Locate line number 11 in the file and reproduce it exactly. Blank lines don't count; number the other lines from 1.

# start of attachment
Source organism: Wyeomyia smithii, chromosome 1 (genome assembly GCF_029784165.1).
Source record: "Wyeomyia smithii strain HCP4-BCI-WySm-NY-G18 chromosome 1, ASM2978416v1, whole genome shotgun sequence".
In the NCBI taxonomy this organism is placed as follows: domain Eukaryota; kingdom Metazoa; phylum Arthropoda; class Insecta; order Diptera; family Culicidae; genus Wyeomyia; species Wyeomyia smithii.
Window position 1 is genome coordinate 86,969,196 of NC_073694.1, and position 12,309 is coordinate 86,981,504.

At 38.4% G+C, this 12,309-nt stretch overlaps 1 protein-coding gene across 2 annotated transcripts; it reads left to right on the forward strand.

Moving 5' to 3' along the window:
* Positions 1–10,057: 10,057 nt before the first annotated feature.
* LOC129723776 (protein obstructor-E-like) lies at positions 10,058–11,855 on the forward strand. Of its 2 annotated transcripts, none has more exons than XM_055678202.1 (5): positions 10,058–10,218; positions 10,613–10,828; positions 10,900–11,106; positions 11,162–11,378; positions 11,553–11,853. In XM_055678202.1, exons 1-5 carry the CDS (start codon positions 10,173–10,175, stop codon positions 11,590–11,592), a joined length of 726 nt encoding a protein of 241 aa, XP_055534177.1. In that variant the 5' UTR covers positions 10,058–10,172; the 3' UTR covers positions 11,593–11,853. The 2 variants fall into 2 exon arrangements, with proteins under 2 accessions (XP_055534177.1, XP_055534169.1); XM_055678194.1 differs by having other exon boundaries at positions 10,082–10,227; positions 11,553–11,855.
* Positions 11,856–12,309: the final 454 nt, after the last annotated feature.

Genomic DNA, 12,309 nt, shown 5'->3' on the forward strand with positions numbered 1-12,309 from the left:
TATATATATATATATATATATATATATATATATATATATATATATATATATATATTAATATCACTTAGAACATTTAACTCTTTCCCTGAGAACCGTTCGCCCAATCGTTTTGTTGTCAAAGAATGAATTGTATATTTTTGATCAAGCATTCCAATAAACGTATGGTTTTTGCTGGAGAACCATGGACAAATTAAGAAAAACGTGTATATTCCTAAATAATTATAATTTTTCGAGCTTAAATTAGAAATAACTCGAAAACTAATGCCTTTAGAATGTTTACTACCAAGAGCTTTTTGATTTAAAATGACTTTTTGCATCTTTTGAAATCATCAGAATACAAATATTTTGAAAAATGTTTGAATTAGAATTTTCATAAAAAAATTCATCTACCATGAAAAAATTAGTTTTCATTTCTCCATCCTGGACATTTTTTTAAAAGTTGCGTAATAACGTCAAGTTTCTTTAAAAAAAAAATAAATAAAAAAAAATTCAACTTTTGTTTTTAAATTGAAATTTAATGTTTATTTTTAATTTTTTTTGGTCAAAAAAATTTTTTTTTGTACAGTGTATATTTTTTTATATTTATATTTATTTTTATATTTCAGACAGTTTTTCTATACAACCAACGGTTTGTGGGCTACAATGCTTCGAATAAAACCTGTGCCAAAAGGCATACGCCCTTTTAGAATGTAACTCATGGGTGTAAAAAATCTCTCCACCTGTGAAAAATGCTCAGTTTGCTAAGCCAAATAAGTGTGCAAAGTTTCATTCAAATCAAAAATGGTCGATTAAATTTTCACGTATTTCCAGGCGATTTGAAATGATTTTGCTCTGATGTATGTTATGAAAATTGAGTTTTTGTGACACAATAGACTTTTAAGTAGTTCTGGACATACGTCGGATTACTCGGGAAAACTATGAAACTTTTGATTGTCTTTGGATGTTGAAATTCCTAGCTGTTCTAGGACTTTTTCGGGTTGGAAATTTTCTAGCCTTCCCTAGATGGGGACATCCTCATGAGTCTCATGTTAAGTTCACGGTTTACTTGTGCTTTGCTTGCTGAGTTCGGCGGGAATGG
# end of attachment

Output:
TATATATATATATATATATATATATATATATATATATATATATATATATATATATTAATATCACTTAGAACATTTAACTCTTTCCCTGAGAACCGTTCGCCCAATCGTTTTGTTGTCAAAGAATGAATTGTATATTTTTGATCAAGCATTCCAATAAACGTATGGTTTTTGCTGGAGAACCATGGACAAATTAAGAAAAACGTGTATATTCCTAAATAATTATAATTTTTCGAGCTTAAATTAGAAATAACTCGAAAACTAATGCCTTTAGAATGTTTACTACCAAGAGCTTTTTGATTTAAAATGACTTTTTGCATCTTTTGAAATCATCAGAATACAAATATTTTGAAAAATGTTTGAATTAGAATTTTCATAAAAAAATTCATCTACCATGAAAAAATTAGTTTTCATTTCTCCATCCTGGACATTTTTTTAAAAGTTGCGTAATAACGTCAAGTTTCTTTAAAAAAAAAATAAATAAAAAAAAATTCAACTTTTGTTTTTAAATTGAAATTTAATGTTTATTTTTAATTTTTTTTGGTCAAAAAAATTTTTTTTTGTACAGTGTATATTTTTTTATATTTATATTTATTTTTATATTTCAGACAGTTTTTCTATACAACCAACGGTTTGTGGGCTACAATGCTTCGAATAAAACCTGTGCCAAAAGGCATACGCCCTTTTAGAATGTAACTCATGGGTGTAAAAAATCTCTCCACCTGTGAAAAATGCTCAGTTTGCTAAGCCAAATAAGTGTGCAAAGTTTCATTCAAATCAAAAATGGTCGATTAAATTTTCACGTATTTCCAGGCGATTTGAAATGATTTTGCTCTGATGTATGTTATGAAAATTGAGTTTTTGTGACACAATAGACTTTTAAGTAGTTCTGGACATACGTCGGATTACTCGGGAAAACTATGAAACTTTTGATTGTCTTTGGATGTTGAAATTCCTAGCTGTTCTAGGACTTTTTCGGGTTGGAAATTTTCTAGCCTTCCCTAGATGGGGACATCCTCATGAGTCTCATGTTAAGTTCACGGTTTACTTGTGCTTTGCTTGCTGAGTTCGGCGGGAATGG